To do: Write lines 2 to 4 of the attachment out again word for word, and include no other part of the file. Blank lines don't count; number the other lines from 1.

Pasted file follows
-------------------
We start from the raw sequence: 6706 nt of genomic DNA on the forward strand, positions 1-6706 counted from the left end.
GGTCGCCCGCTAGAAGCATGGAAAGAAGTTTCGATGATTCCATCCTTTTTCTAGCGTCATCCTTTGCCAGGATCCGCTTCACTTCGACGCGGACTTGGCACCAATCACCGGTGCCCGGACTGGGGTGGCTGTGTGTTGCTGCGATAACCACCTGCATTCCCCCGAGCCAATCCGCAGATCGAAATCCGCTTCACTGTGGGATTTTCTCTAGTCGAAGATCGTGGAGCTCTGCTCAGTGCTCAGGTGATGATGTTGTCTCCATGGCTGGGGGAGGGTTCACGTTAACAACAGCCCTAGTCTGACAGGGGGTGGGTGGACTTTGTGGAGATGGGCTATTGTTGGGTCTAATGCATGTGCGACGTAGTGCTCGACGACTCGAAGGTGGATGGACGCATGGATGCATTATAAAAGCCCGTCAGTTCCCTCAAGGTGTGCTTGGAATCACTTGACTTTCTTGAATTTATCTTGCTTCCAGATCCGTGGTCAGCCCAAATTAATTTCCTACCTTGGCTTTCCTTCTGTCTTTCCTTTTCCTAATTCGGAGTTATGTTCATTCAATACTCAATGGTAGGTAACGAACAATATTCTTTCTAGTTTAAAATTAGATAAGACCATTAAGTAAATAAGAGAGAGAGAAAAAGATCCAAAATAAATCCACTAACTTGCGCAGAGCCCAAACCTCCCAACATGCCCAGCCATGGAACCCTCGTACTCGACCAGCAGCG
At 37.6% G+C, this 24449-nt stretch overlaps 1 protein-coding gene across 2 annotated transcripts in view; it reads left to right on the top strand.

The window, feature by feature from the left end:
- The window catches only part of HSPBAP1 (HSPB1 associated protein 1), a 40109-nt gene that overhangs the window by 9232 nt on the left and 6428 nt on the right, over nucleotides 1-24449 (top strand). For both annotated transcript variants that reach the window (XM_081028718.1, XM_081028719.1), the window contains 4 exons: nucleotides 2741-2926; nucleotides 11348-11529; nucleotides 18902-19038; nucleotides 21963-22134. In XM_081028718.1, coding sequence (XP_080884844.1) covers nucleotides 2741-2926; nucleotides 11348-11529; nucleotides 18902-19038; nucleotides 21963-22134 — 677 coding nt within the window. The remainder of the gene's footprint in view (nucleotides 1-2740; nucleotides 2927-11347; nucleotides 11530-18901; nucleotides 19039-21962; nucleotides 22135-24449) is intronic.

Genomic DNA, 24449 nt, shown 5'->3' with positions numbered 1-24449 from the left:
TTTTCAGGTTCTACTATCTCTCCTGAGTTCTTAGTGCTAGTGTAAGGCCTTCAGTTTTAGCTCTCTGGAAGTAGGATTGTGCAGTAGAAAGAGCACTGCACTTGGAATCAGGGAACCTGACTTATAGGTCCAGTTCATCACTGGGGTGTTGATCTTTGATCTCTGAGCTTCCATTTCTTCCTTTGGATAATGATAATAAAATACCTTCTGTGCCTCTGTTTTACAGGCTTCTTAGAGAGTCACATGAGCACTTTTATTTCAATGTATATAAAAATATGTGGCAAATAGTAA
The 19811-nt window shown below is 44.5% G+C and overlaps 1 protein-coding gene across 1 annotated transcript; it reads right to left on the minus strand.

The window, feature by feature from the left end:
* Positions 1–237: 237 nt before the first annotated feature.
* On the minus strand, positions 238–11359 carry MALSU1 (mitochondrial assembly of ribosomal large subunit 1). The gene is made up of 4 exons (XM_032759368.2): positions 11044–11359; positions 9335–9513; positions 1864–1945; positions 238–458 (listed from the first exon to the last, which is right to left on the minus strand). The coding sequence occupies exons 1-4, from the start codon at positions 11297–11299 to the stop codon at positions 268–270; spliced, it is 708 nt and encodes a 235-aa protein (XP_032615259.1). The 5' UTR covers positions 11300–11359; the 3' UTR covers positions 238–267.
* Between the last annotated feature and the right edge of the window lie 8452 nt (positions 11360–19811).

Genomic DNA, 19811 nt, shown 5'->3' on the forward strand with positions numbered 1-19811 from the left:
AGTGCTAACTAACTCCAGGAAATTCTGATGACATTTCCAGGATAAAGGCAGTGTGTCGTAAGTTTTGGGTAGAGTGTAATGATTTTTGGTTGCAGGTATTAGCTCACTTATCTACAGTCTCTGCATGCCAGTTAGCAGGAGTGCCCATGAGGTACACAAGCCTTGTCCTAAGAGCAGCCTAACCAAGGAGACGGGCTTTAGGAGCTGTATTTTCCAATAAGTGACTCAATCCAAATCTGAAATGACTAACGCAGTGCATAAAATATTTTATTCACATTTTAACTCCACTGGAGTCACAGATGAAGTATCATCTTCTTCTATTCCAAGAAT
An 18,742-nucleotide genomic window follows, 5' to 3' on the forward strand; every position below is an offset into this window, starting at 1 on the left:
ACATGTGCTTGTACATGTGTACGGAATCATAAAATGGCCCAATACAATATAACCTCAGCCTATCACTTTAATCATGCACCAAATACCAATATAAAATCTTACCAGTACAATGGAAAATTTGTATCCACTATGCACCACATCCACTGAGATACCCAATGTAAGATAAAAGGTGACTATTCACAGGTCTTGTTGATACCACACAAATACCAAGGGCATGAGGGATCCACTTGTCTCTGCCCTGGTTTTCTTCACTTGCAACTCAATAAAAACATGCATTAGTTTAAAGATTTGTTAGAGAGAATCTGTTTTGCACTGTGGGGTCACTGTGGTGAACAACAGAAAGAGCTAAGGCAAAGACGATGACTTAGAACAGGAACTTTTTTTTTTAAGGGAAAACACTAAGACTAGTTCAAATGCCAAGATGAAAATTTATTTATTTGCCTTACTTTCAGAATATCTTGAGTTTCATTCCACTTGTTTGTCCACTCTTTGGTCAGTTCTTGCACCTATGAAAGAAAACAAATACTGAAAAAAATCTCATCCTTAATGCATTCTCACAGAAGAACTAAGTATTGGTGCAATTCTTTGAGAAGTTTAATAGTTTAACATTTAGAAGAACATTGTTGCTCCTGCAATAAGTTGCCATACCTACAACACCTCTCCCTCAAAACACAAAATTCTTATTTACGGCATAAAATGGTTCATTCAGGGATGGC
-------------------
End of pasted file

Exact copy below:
GGTCGCCCGCTAGAAGCATGGAAAGAAGTTTCGATGATTCCATCCTTTTTCTAGCGTCATCCTTTGCCAGGATCCGCTTCACTTCGACGCGGACTTGGCACCAATCACCGGTGCCCGGACTGGGGTGGCTGTGTGTTGCTGCGATAACCACCTGCATTCCCCCGAGCCAATCCGCAGATCGAAATCCGCTTCACTGTGGGATTTTCTCTAGTCGAAGATCGTGGAGCTCTGCTCAGTGCTCAGGTGATGATGTTGTCTCCATGGCTGGGGGAGGGTTCACGTTAACAACAGCCCTAGTCTGACAGGGGGTGGGTGGACTTTGTGGAGATGGGCTATTGTTGGGTCTAATGCATGTGCGACGTAGTGCTCGACGACTCGAAGGTGGATGGACGCATGGATGCATTATAAAAGCCCGTCAGTTCCCTCAAGGTGTGCTTGGAATCACTTGACTTTCTTGAATTTATCTTGCTTCCAGATCCGTGGTCAGCCCAAATTAATTTCCTACCTTGGCTTTCCTTCTGTCTTTCCTTTTCCTAATTCGGAGTTATGTTCATTCAATACTCAATGGTAGGTAACGAACAATATTCTTTCTAGTTTAAAATTAGATAAGACCATTAAGTAAATAAGAGAGAGAGAAAAAGATCCAAAATAAATCCACTAACTTGCGCAGAGCCCAAACCTCCCAACATGCCCAGCCATGGAACCCTCGTACTCGACCAGCAGCG
At 37.6% G+C, this 24449-nt stretch overlaps 1 protein-coding gene across 2 annotated transcripts in view; it reads left to right on the top strand.

The window, feature by feature from the left end: